Flight chronicles of the backpacker Tutubi, with travelogues, pictures/photos/videos, travel guides, independent and honest reviews, affordable, recommended resorts and hotels (including inns, guesthouses, pension houses, lodges, hostels, condotels, bed and breakfast and other cheap accommodations), commuting guides, routes (sometimes street maps and GPS coordinates/waypoints) and driving directions to answer "how to get there" questions, information and tips on tourism, budget travel and living in Philippines, Exotic Asia and beyond!
Backpacking, independent travel, and flashpacking are cheaper than the "cheapest package tours" and promotional offers around but you can also use travel information for family vacations, even romantic honeymoon destinations.
More than the usual tourist spots and "places to see," this blog advocates heritage conservation, environmental protection, and history awareness for Filipinos, foreigners, and ex-pats wishing to explore Paradise Philippines and Exotic Asia!
GMA 7's Amaya, Uripon, Binukot: Meaning and History
Long before GMA 7 thought of writing and filming historical "epic-serye" Amaya currently showing on prime time TV, Tutubi has the name already reserved for his future daughter, if he's going to be blessed with one, due to it's meaning as well as a true Filipino name, unlike most babies nowadays given foreign-sounding names.
The Meaning of Amaya:
What does Amaya mean in English? For the Ifugao people the Cordilleras, Amaya means "love charm," in English though Amaya also means "night rain" in Japanese (Tutubi also loves Japan, he studied Nihongo (Japanese) in college and intends to do a backpacking Japan trip someday)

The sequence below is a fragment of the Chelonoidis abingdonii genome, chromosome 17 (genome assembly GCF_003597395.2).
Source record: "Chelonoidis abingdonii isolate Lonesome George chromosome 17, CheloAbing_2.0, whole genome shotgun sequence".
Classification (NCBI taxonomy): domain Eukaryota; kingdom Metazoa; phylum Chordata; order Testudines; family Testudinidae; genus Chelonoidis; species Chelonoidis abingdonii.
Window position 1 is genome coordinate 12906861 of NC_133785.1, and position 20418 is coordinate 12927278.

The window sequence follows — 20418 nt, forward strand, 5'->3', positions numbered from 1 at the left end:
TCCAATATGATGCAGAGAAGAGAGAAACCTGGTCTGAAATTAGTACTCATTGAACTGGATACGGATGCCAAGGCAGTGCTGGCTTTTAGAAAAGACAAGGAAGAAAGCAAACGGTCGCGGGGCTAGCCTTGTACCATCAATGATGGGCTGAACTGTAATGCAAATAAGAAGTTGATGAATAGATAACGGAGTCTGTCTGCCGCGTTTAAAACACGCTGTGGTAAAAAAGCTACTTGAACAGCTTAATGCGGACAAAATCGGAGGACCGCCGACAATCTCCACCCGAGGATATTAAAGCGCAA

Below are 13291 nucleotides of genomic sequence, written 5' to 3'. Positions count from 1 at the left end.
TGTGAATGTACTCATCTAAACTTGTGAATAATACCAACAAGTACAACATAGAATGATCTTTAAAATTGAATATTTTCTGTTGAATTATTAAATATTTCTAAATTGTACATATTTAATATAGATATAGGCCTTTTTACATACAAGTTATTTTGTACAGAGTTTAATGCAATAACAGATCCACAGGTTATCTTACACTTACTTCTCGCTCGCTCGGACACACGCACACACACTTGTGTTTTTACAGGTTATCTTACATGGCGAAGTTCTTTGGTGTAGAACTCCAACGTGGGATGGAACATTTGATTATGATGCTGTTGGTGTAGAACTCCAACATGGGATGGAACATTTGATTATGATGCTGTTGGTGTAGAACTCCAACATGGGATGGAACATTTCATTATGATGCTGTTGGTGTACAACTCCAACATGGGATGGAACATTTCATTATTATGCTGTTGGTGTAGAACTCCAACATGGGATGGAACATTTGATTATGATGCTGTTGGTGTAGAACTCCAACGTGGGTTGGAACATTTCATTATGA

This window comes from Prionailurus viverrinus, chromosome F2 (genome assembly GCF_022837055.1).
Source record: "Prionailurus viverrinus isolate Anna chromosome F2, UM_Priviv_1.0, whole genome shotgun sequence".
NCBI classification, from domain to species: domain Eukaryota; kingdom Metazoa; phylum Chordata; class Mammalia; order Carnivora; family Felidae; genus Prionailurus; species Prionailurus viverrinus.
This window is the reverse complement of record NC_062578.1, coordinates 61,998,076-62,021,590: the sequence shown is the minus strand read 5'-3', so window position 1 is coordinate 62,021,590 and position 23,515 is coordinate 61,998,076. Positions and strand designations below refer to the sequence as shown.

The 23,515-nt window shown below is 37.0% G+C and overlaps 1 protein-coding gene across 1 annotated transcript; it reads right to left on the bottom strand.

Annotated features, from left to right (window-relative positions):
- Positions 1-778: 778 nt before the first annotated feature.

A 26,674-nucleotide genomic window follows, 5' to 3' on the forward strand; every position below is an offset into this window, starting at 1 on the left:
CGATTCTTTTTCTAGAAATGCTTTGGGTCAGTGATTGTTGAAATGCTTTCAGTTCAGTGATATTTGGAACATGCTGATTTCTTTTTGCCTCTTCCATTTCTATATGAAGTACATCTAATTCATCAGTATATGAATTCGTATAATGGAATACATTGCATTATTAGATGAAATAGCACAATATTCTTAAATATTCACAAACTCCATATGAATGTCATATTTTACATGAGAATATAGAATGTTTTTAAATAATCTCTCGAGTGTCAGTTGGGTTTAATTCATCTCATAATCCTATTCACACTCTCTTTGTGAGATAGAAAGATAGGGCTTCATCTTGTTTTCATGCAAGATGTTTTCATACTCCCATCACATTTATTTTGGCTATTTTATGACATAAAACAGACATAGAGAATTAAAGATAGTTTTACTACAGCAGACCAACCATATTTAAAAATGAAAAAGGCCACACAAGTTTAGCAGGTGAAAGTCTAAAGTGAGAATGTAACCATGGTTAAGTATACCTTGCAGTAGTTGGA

Binukot in History:
Tutubi first encountered the word binukot on TV some years ago through Kara David's work on i-Witness, also on GMA 7.
In the Philippines, the binukot (meaning well-kept maiden) is a practice of the tumandok (mountain people) of Capiz, Antique and Iloilo in the island of Panay, particularly of the Panay-Bukidnon community (Panayanon Sulud or Suludnon). Binukot system is also practiced in other tribes of South East Asia and Austronesia.
Binukot women live by themselves in a bukot (hence the word binukot) shielded from other people, always wearing a veil, skin untouched by direct sunlight and their feet can't touch the ground. Food are delivered to them, bathed and combed and treated like a princess. They're not allowed to play outside, not sent to school. They're only taught how to dance and recite hours-long epics (therefore also become keepers of tradition)
It's said that a binukot woman is the most beautiful in the family and command a high price in an auction when a binukot reaches her marrying age.
So what's fiction about Amaya's depiction of the Binukot? They're not really trained for combat and not made to wear revealing clothes like the voluptuous Marian Rivera does - it's just for the ratings game! :P
To 2nd anonymous: "Fail" is American slang. It doesn't really mean failed in a broad sense. Ang unang poster was commenting lang sa the fact that straying from historical and cultural truth defeats the purpose of hiring yong mga historians. To the blogger: I agree with you about the inaccuracies. However, when it comes to training Amaya as a warrior, I feel like this is just artistic license because it seems pretty obvious from the reactions of characters on the show that becoming a warrior is something a binukot was not supposed to do.
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